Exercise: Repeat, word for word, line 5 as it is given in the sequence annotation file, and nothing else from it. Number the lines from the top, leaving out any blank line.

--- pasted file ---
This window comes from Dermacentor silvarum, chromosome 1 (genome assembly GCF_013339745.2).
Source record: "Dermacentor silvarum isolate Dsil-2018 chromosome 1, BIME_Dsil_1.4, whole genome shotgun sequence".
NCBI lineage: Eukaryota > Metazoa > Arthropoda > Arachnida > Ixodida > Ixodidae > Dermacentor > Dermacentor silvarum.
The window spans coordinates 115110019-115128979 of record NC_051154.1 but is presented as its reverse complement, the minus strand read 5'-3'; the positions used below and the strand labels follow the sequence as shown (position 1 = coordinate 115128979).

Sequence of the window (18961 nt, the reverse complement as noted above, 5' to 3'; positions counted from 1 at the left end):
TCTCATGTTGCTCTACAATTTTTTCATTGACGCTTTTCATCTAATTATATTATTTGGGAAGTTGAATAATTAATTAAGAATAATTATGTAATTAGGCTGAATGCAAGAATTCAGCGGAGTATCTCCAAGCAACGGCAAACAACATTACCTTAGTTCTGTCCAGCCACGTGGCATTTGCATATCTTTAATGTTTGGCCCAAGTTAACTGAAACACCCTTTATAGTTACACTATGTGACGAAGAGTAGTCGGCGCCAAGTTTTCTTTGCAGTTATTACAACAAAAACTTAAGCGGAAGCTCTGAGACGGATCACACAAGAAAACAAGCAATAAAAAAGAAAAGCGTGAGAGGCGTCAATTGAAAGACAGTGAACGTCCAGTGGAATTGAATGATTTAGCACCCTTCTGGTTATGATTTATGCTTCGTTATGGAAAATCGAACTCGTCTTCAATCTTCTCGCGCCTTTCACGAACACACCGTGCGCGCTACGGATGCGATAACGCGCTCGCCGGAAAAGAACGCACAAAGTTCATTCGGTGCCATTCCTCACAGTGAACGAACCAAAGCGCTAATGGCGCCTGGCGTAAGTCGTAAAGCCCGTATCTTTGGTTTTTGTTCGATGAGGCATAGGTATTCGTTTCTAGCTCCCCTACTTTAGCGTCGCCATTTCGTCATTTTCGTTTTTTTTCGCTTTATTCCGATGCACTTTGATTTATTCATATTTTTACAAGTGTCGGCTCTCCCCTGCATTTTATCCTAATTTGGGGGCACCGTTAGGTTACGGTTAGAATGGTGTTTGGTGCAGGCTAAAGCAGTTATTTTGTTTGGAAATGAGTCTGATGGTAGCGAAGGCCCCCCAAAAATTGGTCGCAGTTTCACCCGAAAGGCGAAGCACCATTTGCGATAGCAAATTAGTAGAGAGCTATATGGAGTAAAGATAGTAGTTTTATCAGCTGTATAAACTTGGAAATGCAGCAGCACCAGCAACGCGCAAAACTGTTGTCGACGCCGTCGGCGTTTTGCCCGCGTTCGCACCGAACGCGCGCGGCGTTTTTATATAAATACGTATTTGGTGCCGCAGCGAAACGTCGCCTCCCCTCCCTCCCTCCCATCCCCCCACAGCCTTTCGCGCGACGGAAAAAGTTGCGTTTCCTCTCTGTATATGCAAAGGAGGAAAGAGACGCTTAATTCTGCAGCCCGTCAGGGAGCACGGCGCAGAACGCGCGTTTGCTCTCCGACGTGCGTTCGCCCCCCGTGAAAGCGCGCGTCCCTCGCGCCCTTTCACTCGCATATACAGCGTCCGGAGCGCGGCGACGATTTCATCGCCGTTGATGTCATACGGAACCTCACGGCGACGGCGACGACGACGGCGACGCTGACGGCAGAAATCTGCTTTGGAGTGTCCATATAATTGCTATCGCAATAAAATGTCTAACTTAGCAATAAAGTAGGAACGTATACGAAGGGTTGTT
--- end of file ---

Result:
Sequence of the window (18961 nt, the reverse complement as noted above, 5' to 3'; positions counted from 1 at the left end):